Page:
Michael J. Daly: Some more stops on Redemption Road
If anyone was happier Thursday than Bridgeport Democratic Town Chairman Mario Testa at the news that Gov. Dannel P. Malloy was getting out of the cauldron of the governor’s office, it would have to have been Malloy himself.
A positively beaming Malloy walked into a room at the capitol at 2 p.m. and stood before his assembled commissioners and press corps and pulled the cork out of a bottle that had been ready to blow its own top.
Eight years as governor of a state that has struggled would be enough.
The governor’s chair will be up for grabs on Nov. 6, 2018 and if Testa has anything to say about it — and he will — his favorite Democratic politician in the whole world, Joe Ganim, will be in play somehow.
The other day, the 57-year-old Ganim spoke at a lunch at the Holiday Inn in front of the city’s business community. The place was packed. Many of the people there were not in Bridgeport for Joe Ganim the First.
Before the mayor spoke, the room darkened and a video played. A good, slick video, fast cuts with pulsing techno, low aerial views shot from a drone, very sweet stuff, showing a thriving Bridgeport.
A very gubernatorial aspirational video. Ganim took the podium amidst a standing ovation from an audience clearly pumped by the energy of the video.
The mayor is good on his feet. He bantered a bit with some people near the front of the room, Terry O’Connor, a former Barnum Festival Ringleader, and Mickey Herbert, another former Ringleader and the new president of the Bridgeport Regional Business Council.
Then the mayor got down to the business at hand. He pointed out and complimented Mario Testa, Bridgeport’s long-tenured Democratic town committee chairman.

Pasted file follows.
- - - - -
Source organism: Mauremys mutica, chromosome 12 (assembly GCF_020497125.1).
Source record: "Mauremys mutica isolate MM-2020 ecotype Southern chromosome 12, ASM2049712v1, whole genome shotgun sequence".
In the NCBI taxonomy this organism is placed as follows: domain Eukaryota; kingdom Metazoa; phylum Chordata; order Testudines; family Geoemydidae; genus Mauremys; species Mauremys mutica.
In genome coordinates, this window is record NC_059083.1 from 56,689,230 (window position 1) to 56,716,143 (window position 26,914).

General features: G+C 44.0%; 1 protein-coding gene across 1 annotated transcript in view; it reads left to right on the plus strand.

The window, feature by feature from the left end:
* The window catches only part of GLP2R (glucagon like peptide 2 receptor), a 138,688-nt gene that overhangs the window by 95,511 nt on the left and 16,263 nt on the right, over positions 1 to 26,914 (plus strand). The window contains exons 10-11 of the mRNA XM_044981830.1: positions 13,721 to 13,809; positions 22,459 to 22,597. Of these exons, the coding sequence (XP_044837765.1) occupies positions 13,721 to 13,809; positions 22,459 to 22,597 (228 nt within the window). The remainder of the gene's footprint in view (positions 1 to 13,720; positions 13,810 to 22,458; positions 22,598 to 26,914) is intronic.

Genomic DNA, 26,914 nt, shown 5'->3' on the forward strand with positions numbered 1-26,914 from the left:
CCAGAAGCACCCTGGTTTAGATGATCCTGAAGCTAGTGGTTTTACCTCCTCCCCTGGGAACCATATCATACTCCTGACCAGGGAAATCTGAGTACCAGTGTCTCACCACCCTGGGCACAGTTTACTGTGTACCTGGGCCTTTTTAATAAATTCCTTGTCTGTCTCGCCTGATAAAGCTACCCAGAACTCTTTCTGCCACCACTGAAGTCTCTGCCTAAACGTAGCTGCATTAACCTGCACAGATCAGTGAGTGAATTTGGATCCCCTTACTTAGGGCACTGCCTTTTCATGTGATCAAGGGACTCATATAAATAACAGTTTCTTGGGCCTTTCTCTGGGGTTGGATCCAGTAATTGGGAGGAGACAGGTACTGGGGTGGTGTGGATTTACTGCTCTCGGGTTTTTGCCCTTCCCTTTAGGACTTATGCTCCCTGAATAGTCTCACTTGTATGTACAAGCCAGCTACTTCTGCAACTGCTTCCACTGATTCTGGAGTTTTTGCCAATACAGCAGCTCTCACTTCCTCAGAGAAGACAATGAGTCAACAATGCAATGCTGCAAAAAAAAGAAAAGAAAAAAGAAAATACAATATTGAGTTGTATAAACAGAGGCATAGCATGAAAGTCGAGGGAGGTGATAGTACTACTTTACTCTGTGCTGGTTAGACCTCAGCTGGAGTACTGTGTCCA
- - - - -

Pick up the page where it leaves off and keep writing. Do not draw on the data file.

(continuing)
For any person so aspiring, the road to Hartford is long and winding. You can take a variety of routes, but whatever one you choose, it will pass through 1775 Madison Avenue, Bridgeport, Testo’s Restaurant and Banquet Hall, or, more likely these days, 1023 Brooklawn Avenue, Fairfield, Testo’s Pizzeria and Restaurant, a cozy little adjunct, just down the street from the Mother Ship, where Mario spends much of his time and energy.
Former Mayor Bill Finch, many of whose accomplishments — uncredited, of course — are shown on the video Ganim hopes will help propel him to higher office, was not as adept at genuflecting and kissing the ring of the undisputed head of the Bridgeport Democratic organization.
And Mario made no bones about the fact that he did not like that. Mario breathes patronage. I do for you; you do for me. It he were dishonest, he’d have been in jail long, long ago. A generation of FBI agents has salivated at the prospect of collaring him, and have gone to some length to do so. No luck.
Mario likes to put people in jobs. It’s a favor that converts into gratitude and loyalty, the loyalty that he calls on when it’s time to put chips on the table. And that is on Election Day. Go to the polls, and, by the way, drag your cousins, nephews, in-laws, outlaws and make sure they know whom they’re voting for.
And that miscalculation was among the blunders that sent Finch out of Bridgeport City Hall.... and straight into a $175,000-a-year job as head of the New York State Transportation Authority.
Joe Ganim is, of course, a remarkable story. Bob Marley could have been anticipating Ganim when he wrote “Redemption Song.”
He took it on the chin, all right, a nine-year sentence after being convicted in 2003 on 16 counts, including racketeering and bribery, and spent seven years in prison. When the statute of limitations on his appeals finally expired in 2014, he apologized and the voters forgave him. He called it redemption. But when he took his fall, he was on that road to Hartford. In his mind, that will be redemption.
And he’s made those two obligatory stops on the route.
Michael J. Daly is editor of the editorial page of the Connecticut Post. Email: email@example.com.